The thinking behind this is Kevin Barnes was not good in that slot-corner role last year, and some of the smaller, quicker corners on the roster might handle it better. When they move Hall inside, they can keep Josh Wilson and either Barnes or Cedric Griffin on the outside and try to maximize everyone's strengths. They're selling Hall on this plan by telling him he'll be playing a multi-faceted role similar to the one Charles Woodson plays in Green Bay, and Hall seems to be buying. He did a handspring backflip to the sideline after his interception Wednesday.

"I think it's something new for him, so he's kind of energized," defensive coordinator Jim Haslett said. "He really likes it. He's the kind of guy that can go in there and get sacks. That position should make a lot of plays. When you look at the Charles Woodsons, the guys that play in that scheme, you know you get four or five sacks every year, you get four or five interceptions, you get big plays. And hopefully we can get that out of him."

As I've mentioned a few times, the Woodson comparisons seem too easy. Every team likes to say they're going to use a guy like Woodson, but Woodson's a Hall of Fame-caliber player who fills multiple roles because he's awesome at all of them. Time will tell if Hall can handle such an assignment.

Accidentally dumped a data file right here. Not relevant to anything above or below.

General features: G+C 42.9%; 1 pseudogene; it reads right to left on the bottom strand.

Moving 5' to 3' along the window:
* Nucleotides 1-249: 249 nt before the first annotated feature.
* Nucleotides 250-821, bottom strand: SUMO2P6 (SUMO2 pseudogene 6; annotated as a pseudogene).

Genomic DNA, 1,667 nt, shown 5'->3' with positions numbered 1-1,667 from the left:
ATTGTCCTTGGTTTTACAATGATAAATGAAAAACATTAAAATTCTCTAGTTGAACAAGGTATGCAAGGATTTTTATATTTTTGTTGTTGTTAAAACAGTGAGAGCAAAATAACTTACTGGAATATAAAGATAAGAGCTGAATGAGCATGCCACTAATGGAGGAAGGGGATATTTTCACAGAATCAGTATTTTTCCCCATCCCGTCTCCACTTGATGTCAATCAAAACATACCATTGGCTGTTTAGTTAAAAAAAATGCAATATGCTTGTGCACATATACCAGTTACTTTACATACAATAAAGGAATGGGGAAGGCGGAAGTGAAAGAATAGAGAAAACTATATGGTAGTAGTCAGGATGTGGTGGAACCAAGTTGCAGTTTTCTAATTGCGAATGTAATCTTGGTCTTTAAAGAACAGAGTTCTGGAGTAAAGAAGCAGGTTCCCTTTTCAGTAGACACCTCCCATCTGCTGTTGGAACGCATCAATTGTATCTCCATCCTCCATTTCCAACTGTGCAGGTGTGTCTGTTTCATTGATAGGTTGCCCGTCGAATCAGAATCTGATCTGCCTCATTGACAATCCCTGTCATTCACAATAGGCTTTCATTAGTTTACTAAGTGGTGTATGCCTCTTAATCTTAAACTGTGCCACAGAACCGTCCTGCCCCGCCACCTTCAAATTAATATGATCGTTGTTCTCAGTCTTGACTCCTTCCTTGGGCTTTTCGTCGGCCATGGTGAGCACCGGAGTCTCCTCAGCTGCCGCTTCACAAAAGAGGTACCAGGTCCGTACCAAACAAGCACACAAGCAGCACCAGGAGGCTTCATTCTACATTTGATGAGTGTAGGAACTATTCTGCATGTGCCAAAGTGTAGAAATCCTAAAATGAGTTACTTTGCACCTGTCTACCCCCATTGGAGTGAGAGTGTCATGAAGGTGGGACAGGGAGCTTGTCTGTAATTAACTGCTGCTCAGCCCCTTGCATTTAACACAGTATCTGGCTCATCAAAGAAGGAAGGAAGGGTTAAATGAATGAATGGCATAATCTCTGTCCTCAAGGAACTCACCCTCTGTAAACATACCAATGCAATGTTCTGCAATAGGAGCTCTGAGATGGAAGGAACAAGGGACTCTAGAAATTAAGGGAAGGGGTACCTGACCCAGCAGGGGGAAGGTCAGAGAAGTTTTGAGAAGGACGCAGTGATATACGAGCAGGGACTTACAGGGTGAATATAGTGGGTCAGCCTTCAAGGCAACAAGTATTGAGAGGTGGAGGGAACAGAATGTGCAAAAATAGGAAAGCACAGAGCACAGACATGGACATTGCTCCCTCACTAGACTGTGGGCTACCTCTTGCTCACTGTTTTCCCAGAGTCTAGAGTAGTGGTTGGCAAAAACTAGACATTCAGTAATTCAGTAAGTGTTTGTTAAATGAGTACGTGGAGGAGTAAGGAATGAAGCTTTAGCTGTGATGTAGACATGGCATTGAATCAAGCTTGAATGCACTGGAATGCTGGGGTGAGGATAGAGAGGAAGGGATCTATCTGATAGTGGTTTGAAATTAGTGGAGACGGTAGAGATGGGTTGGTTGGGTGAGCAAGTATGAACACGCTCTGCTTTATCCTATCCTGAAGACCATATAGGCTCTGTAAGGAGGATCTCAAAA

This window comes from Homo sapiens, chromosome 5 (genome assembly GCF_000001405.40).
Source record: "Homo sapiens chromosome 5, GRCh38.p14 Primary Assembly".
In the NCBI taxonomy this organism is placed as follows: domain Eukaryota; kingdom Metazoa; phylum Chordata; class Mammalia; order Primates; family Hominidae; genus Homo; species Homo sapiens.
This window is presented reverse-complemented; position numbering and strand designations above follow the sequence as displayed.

Minnifield is a guy with whom everyone seems to be impressed. He was signed as an undrafted free agent, but Haslett said the Redskins thought he was a third-round talent whose stock slipped because he ran a lousy 40 time coming off a knee injury.

"I'm ecstatic that he did not run well in his 40 time to make him a free agent and to be able to come to Washington," defensive backs coach Raheem Morris said.

Minnifield is down the depth chart a bit, but there are opportunities in the Redskins' secondary, and if he continues to play well, he could force his way into the mix.

I'll pick Brandon Meriweather and Madieu Williams in the "who'll be the starting safeties?" pool. The Redskins coaches are all raving about Williams' intelligence and calling him "a coach on the field." And while the conventional wisdom on Meriweather is that he's a poor fit as a strong safety, Mike Shanahan thinks it only looked that way in Chicago because he was a poor fit for their scheme.

"What I think he is, what I looked at him as, playing two-deep, I'm thinking this guy's got to rush, this guy's got to bracket, and he's a really smart football player," Shanahan said. "If you just play conventional three-deep or two-deep like Chicago did the majority of the time, that's not what he does. They way we use him with blitzes, the way we use him in combinations, he's a smart guy."

Shanahan also said he called New England Patriots coach Bill Belichick to ask about Meriweather, who, Belichick released last September, and that Belichick gave him a good review and agreed that he'd be a good fit in Washington's defense.

I have more, but that's more than 1,000 words, and should hold you for tonight. Let me know what else you want to read about the Redskins in the coming days.